Birmingham News, Judge rejects new trial for former Gov. Don Siegelman, July 6, 2012. Siegelman is scheduled to be resentenced Aug. 3. U.S. District Judge Mark Fuller said Siegelman's arguments for a new trial were almost identical to those made by his co-defendant, Richard Scrushy, which already had been denied. "When all is said and done, his claims fail on their merits, just like Scrushy's did, and his motion for a new trial is due to be denied," Fuller wrote in an opinion dated Thursday.

Justice Integrity Project, Supreme Court Denies Siegelman, Scrushy Appeals, Andrew Kreig, June 4, 2012. True to recent form, the U.S. Supreme Court denied relief June 4 to former Alabama Gov. Don Siegelman, right, on corruption charges. This sets the stage for Siegelman's reimprisonment in the most notorious federal political prosecution and frame-up of the decade. The court denied without comment the certiorari petition of Siegelman and co-defendant Richard Scrushy, former CEO of HealthSouth, Inc. In 2007, U.S. District Judge Mark Fuller sentenced them to seven-year prison terms on multiple charges from Siegelman's solicitation of donations from Scrushy in 1999 for the non-profit Alabama Education Foundation. Siegelman supported the foundation's initiatives to increase school funding with a state lottery over the opposition of a Republican-orchestrated coalition. On receipt of the court's decision, Siegelman gave a brief comment to his supporters, who have helped him through the years by donating to help pay millions of dollars of legal bills. As published on a list-serve run by Alabama supporter Pam Miles, Siegelman wrote, "Cert Denied.....:)...I'm Blessed by having your love and support..."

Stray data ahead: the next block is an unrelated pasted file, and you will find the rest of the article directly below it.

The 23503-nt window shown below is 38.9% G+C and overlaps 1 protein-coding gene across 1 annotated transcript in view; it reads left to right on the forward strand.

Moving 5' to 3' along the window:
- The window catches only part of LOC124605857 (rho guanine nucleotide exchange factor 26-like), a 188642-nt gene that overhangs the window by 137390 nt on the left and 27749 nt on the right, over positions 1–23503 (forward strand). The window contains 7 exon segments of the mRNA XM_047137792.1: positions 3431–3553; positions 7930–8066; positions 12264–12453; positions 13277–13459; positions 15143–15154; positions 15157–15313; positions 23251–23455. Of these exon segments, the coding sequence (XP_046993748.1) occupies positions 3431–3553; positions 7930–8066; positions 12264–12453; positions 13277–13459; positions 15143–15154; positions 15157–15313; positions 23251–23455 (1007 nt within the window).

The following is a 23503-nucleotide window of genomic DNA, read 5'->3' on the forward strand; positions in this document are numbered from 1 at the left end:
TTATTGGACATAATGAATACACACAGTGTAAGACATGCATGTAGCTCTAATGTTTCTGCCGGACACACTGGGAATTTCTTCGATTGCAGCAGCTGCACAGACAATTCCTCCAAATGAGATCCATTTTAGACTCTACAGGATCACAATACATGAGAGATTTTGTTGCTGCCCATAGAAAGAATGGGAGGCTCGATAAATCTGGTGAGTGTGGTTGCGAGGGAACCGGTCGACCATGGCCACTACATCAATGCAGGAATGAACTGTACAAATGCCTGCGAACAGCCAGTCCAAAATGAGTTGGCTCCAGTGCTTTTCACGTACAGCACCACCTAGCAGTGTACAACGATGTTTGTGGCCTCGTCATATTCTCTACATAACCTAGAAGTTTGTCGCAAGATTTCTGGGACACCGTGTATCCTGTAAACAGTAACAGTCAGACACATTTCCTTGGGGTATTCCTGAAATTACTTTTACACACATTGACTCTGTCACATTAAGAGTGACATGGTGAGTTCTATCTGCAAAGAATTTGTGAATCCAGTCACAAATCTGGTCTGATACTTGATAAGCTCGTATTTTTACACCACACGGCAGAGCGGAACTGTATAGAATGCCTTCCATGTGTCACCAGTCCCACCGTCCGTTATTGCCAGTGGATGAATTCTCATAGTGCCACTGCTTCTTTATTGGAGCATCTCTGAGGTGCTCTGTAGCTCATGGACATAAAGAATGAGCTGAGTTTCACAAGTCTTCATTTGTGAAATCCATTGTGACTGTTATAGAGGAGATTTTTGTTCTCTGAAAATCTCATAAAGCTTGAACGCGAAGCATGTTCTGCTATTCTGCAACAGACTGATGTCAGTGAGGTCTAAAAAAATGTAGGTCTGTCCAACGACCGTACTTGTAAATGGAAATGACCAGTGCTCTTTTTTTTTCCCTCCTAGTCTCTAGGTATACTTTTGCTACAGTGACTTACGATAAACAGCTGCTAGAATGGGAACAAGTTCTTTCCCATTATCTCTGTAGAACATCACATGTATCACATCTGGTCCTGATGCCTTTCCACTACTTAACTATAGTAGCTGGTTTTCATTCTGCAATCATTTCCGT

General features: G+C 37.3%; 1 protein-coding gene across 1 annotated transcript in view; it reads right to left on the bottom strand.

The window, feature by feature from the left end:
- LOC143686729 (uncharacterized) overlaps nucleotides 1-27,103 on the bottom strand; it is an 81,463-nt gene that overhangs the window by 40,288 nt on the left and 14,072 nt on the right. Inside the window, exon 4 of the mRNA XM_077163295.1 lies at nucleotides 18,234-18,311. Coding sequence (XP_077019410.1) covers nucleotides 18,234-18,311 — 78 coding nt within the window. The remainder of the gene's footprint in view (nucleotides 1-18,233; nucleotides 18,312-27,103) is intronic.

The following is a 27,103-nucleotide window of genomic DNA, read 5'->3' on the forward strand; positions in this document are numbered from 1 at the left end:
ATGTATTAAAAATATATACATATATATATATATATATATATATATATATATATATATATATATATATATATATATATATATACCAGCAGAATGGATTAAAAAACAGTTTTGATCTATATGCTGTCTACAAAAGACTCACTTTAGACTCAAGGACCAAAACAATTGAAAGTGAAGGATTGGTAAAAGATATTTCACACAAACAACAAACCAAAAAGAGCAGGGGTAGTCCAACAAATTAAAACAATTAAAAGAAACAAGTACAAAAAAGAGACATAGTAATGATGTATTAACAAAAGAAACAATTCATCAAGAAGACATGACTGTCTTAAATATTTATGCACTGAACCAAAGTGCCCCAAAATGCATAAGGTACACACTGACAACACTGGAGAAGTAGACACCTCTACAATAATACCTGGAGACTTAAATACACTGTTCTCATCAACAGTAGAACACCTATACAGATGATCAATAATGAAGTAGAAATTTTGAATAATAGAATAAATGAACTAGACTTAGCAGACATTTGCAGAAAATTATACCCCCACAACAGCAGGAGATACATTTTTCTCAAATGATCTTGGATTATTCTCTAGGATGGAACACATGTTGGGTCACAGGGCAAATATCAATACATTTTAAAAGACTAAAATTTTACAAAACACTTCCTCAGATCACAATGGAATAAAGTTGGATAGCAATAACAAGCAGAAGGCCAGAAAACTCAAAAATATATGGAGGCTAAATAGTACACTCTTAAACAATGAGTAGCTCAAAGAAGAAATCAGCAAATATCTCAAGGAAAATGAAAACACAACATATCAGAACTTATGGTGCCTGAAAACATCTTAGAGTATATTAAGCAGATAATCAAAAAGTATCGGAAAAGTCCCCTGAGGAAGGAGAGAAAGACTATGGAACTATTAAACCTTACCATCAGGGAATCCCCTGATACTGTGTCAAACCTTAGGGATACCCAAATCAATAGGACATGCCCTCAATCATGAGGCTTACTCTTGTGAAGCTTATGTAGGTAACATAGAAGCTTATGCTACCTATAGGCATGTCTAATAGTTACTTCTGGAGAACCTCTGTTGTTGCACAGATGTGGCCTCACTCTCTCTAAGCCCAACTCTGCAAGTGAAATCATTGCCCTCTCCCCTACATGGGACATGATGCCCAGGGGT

Justice Integrity Project, Alabama Judicial Scandal Could Taint Many Cases, Not Just Siegelman's, Andrew Kreig, May 16, 2012. An Alabama newspaper exposed a scandal May 16 that deserves national prominence. The headline was "Federal judge's lengthy affair with court worker is exposed."  This is a scandal not simply for the judge, Mark Everett Fuller, shown at right in a photo by my research colleague Phil Fleming. It is a lifetime shame for those in the Justice Department, federal court system and the United States Senate who have coddled and protected him for an entire decade during his obvious previous disgraces.